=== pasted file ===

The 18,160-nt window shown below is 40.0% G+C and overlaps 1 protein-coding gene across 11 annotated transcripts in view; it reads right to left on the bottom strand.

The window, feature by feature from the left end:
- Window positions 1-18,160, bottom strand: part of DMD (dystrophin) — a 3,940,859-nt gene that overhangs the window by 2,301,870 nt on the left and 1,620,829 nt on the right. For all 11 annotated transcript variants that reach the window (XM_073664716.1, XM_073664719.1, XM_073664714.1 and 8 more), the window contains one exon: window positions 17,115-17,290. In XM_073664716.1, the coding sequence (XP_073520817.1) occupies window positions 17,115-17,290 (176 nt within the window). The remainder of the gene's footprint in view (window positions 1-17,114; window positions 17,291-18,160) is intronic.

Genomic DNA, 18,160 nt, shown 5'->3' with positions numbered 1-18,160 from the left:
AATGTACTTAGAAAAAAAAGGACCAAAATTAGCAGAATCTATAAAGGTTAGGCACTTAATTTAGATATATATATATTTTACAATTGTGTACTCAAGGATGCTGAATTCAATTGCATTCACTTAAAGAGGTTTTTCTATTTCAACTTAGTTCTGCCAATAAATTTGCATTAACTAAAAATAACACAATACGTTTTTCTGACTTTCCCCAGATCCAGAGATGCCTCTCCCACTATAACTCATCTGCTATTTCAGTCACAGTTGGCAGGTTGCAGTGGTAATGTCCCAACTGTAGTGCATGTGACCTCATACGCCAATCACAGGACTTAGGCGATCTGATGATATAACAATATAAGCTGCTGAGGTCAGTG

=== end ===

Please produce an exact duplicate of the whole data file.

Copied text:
The 18,160-nt window shown below is 40.0% G+C and overlaps 1 protein-coding gene across 11 annotated transcripts in view; it reads right to left on the bottom strand.

The window, feature by feature from the left end:
- Window positions 1-18,160, bottom strand: part of DMD (dystrophin) — a 3,940,859-nt gene that overhangs the window by 2,301,870 nt on the left and 1,620,829 nt on the right. For all 11 annotated transcript variants that reach the window (XM_073664716.1, XM_073664719.1, XM_073664714.1 and 8 more), the window contains one exon: window positions 17,115-17,290. In XM_073664716.1, the coding sequence (XP_073520817.1) occupies window positions 17,115-17,290 (176 nt within the window). The remainder of the gene's footprint in view (window positions 1-17,114; window positions 17,291-18,160) is intronic.

Genomic DNA, 18,160 nt, shown 5'->3' with positions numbered 1-18,160 from the left:
AATGTACTTAGAAAAAAAAGGACCAAAATTAGCAGAATCTATAAAGGTTAGGCACTTAATTTAGATATATATATATTTTACAATTGTGTACTCAAGGATGCTGAATTCAATTGCATTCACTTAAAGAGGTTTTTCTATTTCAACTTAGTTCTGCCAATAAATTTGCATTAACTAAAAATAACACAATACGTTTTTCTGACTTTCCCCAGATCCAGAGATGCCTCTCCCACTATAACTCATCTGCTATTTCAGTCACAGTTGGCAGGTTGCAGTGGTAATGTCCCAACTGTAGTGCATGTGACCTCATACGCCAATCACAGGACTTAGGCGATCTGATGATATAACAATATAAGCTGCTGAGGTCAGTG